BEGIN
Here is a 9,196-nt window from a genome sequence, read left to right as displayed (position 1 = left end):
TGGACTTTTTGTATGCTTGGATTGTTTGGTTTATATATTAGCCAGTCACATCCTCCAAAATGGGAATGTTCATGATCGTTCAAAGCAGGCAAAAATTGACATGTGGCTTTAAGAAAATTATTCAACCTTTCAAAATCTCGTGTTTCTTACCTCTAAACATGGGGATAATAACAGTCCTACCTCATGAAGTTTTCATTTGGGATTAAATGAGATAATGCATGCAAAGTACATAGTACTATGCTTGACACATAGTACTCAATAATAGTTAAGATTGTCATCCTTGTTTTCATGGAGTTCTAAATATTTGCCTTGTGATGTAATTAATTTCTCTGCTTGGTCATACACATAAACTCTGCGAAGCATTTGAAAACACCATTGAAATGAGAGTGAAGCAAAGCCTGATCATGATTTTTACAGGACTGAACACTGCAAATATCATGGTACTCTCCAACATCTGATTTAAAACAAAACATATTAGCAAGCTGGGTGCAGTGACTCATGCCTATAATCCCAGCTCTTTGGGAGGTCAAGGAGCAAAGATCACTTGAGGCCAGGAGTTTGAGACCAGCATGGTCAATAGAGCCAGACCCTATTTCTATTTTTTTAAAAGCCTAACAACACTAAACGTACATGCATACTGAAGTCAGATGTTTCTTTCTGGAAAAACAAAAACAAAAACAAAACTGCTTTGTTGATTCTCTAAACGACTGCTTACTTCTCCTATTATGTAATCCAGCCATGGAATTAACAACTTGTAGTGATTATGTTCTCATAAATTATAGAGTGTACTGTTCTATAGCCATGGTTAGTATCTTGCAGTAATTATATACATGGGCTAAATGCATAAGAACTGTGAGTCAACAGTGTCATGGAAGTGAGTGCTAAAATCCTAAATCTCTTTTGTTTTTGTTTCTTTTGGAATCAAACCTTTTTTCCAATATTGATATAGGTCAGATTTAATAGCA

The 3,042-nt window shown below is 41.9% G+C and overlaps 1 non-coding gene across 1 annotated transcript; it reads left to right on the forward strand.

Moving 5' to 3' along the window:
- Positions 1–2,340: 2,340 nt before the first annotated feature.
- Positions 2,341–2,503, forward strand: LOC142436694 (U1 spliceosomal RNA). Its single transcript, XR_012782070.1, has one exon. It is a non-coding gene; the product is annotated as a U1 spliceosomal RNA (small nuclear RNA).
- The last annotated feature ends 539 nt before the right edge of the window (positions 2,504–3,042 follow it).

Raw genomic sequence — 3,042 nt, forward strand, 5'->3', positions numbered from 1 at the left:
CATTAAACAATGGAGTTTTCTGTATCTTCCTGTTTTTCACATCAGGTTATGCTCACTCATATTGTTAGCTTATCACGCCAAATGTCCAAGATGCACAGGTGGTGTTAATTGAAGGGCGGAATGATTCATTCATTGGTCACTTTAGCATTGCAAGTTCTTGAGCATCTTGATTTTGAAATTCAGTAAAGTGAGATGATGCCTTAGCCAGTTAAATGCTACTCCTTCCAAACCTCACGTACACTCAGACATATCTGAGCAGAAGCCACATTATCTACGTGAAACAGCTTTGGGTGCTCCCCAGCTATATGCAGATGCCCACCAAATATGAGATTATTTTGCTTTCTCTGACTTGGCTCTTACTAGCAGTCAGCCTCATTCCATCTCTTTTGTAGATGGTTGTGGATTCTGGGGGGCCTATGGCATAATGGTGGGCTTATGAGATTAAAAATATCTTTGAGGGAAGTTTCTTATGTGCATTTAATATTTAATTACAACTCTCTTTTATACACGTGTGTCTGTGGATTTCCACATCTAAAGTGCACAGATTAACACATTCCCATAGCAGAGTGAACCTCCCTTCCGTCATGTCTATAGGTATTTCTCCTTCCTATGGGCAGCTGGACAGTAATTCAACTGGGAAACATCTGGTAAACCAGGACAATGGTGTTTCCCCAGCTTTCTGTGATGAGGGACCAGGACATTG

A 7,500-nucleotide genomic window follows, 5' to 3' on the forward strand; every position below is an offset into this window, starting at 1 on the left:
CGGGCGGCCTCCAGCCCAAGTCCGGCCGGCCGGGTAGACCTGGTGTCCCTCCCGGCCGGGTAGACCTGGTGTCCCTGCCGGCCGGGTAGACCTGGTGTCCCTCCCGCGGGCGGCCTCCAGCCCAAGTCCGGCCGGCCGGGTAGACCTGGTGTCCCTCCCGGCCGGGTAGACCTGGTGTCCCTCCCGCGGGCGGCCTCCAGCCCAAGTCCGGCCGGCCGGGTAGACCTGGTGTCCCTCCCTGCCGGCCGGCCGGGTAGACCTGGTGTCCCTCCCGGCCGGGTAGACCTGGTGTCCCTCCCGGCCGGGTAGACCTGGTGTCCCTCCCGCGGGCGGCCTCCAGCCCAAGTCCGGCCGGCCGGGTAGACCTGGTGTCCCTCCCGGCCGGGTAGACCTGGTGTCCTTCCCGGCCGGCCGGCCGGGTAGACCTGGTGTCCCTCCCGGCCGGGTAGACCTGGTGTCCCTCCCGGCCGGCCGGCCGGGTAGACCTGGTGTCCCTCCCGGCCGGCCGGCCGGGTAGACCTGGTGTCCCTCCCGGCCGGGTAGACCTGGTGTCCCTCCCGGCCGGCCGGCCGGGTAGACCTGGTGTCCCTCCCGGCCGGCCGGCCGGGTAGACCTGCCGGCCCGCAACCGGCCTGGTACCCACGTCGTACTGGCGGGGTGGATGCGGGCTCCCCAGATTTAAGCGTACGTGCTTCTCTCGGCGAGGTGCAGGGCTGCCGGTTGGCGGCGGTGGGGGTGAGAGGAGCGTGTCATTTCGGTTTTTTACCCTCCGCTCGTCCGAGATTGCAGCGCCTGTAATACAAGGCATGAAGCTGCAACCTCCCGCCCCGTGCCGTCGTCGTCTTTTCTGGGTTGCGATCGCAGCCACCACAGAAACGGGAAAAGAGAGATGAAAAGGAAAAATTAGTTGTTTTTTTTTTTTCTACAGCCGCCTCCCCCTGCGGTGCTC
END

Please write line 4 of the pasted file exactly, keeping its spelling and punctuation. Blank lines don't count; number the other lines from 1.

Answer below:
Moving 5' to 3' along the window: